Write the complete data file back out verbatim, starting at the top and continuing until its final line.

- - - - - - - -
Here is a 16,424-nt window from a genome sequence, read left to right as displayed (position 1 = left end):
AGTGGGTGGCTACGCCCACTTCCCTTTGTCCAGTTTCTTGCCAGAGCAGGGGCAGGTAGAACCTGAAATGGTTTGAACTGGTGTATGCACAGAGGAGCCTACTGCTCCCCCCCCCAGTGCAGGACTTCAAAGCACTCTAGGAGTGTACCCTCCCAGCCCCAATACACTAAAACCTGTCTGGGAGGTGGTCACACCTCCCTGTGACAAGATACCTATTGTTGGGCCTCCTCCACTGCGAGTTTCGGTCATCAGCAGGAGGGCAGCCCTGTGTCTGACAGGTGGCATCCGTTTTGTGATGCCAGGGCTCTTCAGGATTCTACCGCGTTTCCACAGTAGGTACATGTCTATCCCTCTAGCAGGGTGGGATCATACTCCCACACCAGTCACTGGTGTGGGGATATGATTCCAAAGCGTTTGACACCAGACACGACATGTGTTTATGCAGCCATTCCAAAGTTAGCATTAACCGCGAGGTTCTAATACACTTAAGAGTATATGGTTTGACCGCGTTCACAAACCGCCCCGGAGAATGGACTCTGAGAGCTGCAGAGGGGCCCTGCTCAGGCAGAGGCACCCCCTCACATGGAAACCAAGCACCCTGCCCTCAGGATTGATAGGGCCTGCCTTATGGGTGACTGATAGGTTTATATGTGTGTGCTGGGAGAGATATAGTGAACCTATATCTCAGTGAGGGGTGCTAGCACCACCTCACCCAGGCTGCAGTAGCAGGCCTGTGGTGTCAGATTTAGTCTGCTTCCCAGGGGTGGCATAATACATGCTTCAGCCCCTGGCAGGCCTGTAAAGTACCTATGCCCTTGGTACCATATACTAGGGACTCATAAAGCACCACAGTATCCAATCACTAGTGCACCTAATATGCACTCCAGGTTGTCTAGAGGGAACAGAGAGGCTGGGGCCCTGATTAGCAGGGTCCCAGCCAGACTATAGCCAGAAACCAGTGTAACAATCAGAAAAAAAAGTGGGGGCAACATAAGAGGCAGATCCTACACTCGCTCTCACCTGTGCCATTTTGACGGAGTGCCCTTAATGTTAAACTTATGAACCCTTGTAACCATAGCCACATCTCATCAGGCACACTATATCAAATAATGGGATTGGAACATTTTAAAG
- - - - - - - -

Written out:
Here is a 16,424-nt window from a genome sequence, read left to right as displayed (position 1 = left end):
AGTGGGTGGCTACGCCCACTTCCCTTTGTCCAGTTTCTTGCCAGAGCAGGGGCAGGTAGAACCTGAAATGGTTTGAACTGGTGTATGCACAGAGGAGCCTACTGCTCCCCCCCCCAGTGCAGGACTTCAAAGCACTCTAGGAGTGTACCCTCCCAGCCCCAATACACTAAAACCTGTCTGGGAGGTGGTCACACCTCCCTGTGACAAGATACCTATTGTTGGGCCTCCTCCACTGCGAGTTTCGGTCATCAGCAGGAGGGCAGCCCTGTGTCTGACAGGTGGCATCCGTTTTGTGATGCCAGGGCTCTTCAGGATTCTACCGCGTTTCCACAGTAGGTACATGTCTATCCCTCTAGCAGGGTGGGATCATACTCCCACACCAGTCACTGGTGTGGGGATATGATTCCAAAGCGTTTGACACCAGACACGACATGTGTTTATGCAGCCATTCCAAAGTTAGCATTAACCGCGAGGTTCTAATACACTTAAGAGTATATGGTTTGACCGCGTTCACAAACCGCCCCGGAGAATGGACTCTGAGAGCTGCAGAGGGGCCCTGCTCAGGCAGAGGCACCCCCTCACATGGAAACCAAGCACCCTGCCCTCAGGATTGATAGGGCCTGCCTTATGGGTGACTGATAGGTTTATATGTGTGTGCTGGGAGAGATATAGTGAACCTATATCTCAGTGAGGGGTGCTAGCACCACCTCACCCAGGCTGCAGTAGCAGGCCTGTGGTGTCAGATTTAGTCTGCTTCCCAGGGGTGGCATAATACATGCTTCAGCCCCTGGCAGGCCTGTAAAGTACCTATGCCCTTGGTACCATATACTAGGGACTCATAAAGCACCACAGTATCCAATCACTAGTGCACCTAATATGCACTCCAGGTTGTCTAGAGGGAACAGAGAGGCTGGGGCCCTGATTAGCAGGGTCCCAGCCAGACTATAGCCAGAAACCAGTGTAACAATCAGAAAAAAAAGTGGGGGCAACATAAGAGGCAGATCCTACACTCGCTCTCACCTGTGCCATTTTGACGGAGTGCCCTTAATGTTAAACTTATGAACCCTTGTAACCATAGCCACATCTCATCAGGCACACTATATCAAATAATGGGATTGGAACATTTTAAAG